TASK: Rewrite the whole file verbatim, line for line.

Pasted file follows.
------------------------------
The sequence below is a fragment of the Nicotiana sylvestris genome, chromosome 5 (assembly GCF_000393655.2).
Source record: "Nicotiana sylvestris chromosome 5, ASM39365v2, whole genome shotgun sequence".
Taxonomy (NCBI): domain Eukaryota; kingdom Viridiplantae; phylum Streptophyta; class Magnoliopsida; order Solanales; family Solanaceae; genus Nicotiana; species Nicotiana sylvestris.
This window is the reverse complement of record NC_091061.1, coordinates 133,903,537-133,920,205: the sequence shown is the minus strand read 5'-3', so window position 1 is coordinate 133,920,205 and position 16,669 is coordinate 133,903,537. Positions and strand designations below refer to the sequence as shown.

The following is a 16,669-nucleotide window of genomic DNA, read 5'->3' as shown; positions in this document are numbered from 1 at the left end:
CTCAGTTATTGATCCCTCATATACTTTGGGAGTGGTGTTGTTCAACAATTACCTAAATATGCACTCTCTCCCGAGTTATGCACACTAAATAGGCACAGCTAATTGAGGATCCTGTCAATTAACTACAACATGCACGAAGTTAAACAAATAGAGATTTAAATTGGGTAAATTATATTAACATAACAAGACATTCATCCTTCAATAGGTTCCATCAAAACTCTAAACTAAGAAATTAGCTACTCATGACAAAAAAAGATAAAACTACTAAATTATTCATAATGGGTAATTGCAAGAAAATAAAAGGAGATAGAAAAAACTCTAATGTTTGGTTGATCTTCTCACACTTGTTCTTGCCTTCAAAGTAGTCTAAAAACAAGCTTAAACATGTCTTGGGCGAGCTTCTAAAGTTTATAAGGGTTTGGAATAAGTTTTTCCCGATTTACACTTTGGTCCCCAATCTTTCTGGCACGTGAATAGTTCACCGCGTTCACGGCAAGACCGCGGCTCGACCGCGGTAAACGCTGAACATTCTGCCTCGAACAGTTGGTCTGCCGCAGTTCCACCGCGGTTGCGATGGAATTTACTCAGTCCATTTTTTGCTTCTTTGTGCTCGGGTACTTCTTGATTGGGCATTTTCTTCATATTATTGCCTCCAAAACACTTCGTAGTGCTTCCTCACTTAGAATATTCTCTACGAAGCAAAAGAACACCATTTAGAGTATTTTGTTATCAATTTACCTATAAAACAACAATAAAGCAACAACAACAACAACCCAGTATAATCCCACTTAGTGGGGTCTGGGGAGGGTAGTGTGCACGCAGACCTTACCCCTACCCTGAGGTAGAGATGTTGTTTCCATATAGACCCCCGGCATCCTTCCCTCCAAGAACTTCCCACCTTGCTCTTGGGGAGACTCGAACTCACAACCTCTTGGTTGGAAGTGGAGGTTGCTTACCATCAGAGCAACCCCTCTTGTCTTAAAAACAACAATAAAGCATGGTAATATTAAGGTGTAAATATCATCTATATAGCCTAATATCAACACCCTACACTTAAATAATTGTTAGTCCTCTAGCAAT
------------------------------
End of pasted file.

The sequence below is a fragment of the Nicotiana sylvestris genome, chromosome 5 (assembly GCF_000393655.2).
Source record: "Nicotiana sylvestris chromosome 5, ASM39365v2, whole genome shotgun sequence".
Taxonomy (NCBI): domain Eukaryota; kingdom Viridiplantae; phylum Streptophyta; class Magnoliopsida; order Solanales; family Solanaceae; genus Nicotiana; species Nicotiana sylvestris.
This window is the reverse complement of record NC_091061.1, coordinates 133,903,537-133,920,205: the sequence shown is the minus strand read 5'-3', so window position 1 is coordinate 133,920,205 and position 16,669 is coordinate 133,903,537. Positions and strand designations below refer to the sequence as shown.

The following is a 16,669-nucleotide window of genomic DNA, read 5'->3' as shown; positions in this document are numbered from 1 at the left end:
CTCAGTTATTGATCCCTCATATACTTTGGGAGTGGTGTTGTTCAACAATTACCTAAATATGCACTCTCTCCCGAGTTATGCACACTAAATAGGCACAGCTAATTGAGGATCCTGTCAATTAACTACAACATGCACGAAGTTAAACAAATAGAGATTTAAATTGGGTAAATTATATTAACATAACAAGACATTCATCCTTCAATAGGTTCCATCAAAACTCTAAACTAAGAAATTAGCTACTCATGACAAAAAAAGATAAAACTACTAAATTATTCATAATGGGTAATTGCAAGAAAATAAAAGGAGATAGAAAAAACTCTAATGTTTGGTTGATCTTCTCACACTTGTTCTTGCCTTCAAAGTAGTCTAAAAACAAGCTTAAACATGTCTTGGGCGAGCTTCTAAAGTTTATAAGGGTTTGGAATAAGTTTTTCCCGATTTACACTTTGGTCCCCAATCTTTCTGGCACGTGAATAGTTCACCGCGTTCACGGCAAGACCGCGGCTCGACCGCGGTAAACGCTGAACATTCTGCCTCGAACAGTTGGTCTGCCGCAGTTCCACCGCGGTTGCGATGGAATTTACTCAGTCCATTTTTTGCTTCTTTGTGCTCGGGTACTTCTTGATTGGGCATTTTCTTCATATTATTGCCTCCAAAACACTTCGTAGTGCTTCCTCACTTAGAATATTCTCTACGAAGCAAAAGAACACCATTTAGAGTATTTTGTTATCAATTTACCTATAAAACAACAATAAAGCAACAACAACAACAACCCAGTATAATCCCACTTAGTGGGGTCTGGGGAGGGTAGTGTGCACGCAGACCTTACCCCTACCCTGAGGTAGAGATGTTGTTTCCATATAGACCCCCGGCATCCTTCCCTCCAAGAACTTCCCACCTTGCTCTTGGGGAGACTCGAACTCACAACCTCTTGGTTGGAAGTGGAGGTTGCTTACCATCAGAGCAACCCCTCTTGTCTTAAAAACAACAATAAAGCATGGTAATATTAAGGTGTAAATATCATCTATATAGCCTAATATCAACACCCTACACTTAAATAATTGTTAGTCCTCTAGCAAT